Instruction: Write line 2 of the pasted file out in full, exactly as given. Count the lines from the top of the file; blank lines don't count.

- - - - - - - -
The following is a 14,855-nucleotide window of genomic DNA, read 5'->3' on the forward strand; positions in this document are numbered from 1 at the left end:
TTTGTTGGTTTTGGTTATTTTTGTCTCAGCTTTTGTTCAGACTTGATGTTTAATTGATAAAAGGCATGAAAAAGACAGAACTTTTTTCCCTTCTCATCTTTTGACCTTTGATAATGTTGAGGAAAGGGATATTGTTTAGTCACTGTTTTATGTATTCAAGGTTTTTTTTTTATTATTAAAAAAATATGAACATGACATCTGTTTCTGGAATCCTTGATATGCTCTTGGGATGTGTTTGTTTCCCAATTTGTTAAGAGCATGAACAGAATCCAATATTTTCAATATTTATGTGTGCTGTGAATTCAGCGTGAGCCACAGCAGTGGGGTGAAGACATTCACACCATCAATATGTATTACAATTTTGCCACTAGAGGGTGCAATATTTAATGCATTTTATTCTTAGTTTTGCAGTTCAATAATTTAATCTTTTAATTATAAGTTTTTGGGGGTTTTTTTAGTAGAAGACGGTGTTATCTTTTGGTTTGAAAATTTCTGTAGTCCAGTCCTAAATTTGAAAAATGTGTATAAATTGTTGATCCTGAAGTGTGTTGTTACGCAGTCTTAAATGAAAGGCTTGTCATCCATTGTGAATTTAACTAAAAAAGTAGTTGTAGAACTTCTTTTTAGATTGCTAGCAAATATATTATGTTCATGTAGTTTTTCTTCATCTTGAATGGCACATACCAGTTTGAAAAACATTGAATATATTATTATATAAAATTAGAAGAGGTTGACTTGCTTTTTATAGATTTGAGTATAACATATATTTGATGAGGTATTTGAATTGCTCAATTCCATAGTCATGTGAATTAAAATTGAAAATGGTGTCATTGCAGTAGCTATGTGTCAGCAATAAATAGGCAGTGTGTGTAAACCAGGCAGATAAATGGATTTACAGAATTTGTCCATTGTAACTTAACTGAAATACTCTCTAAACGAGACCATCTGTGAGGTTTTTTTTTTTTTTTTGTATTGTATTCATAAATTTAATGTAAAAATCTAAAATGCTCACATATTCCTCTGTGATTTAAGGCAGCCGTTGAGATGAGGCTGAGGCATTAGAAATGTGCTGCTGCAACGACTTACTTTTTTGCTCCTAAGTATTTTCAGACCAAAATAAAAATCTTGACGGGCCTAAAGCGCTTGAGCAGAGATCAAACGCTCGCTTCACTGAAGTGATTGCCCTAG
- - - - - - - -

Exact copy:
TTTGTTGGTTTTGGTTATTTTTGTCTCAGCTTTTGTTCAGACTTGATGTTTAATTGATAAAAGGCATGAAAAAGACAGAACTTTTTTCCCTTCTCATCTTTTGACCTTTGATAATGTTGAGGAAAGGGATATTGTTTAGTCACTGTTTTATGTATTCAAGGTTTTTTTTTTATTATTAAAAAAATATGAACATGACATCTGTTTCTGGAATCCTTGATATGCTCTTGGGATGTGTTTGTTTCCCAATTTGTTAAGAGCATGAACAGAATCCAATATTTTCAATATTTATGTGTGCTGTGAATTCAGCGTGAGCCACAGCAGTGGGGTGAAGACATTCACACCATCAATATGTATTACAATTTTGCCACTAGAGGGTGCAATATTTAATGCATTTTATTCTTAGTTTTGCAGTTCAATAATTTAATCTTTTAATTATAAGTTTTTGGGGGTTTTTTTAGTAGAAGACGGTGTTATCTTTTGGTTTGAAAATTTCTGTAGTCCAGTCCTAAATTTGAAAAATGTGTATAAATTGTTGATCCTGAAGTGTGTTGTTACGCAGTCTTAAATGAAAGGCTTGTCATCCATTGTGAATTTAACTAAAAAAGTAGTTGTAGAACTTCTTTTTAGATTGCTAGCAAATATATTATGTTCATGTAGTTTTTCTTCATCTTGAATGGCACATACCAGTTTGAAAAACATTGAATATATTATTATATAAAATTAGAAGAGGTTGACTTGCTTTTTATAGATTTGAGTATAACATATATTTGATGAGGTATTTGAATTGCTCAATTCCATAGTCATGTGAATTAAAATTGAAAATGGTGTCATTGCAGTAGCTATGTGTCAGCAATAAATAGGCAGTGTGTGTAAACCAGGCAGATAAATGGATTTACAGAATTTGTCCATTGTAACTTAACTGAAATACTCTCTAAACGAGACCATCTGTGAGGTTTTTTTTTTTTTTTTGTATTGTATTCATAAATTTAATGTAAAAATCTAAAATGCTCACATATTCCTCTGTGATTTAAGGCAGCCGTTGAGATGAGGCTGAGGCATTAGAAATGTGCTGCTGCAACGACTTACTTTTTTGCTCCTAAGTATTTTCAGACCAAAATAAAAATCTTGACGGGCCTAAAGCGCTTGAGCAGAGATCAAACGCTCGCTTCACTGAAGTGATTGCCCTAG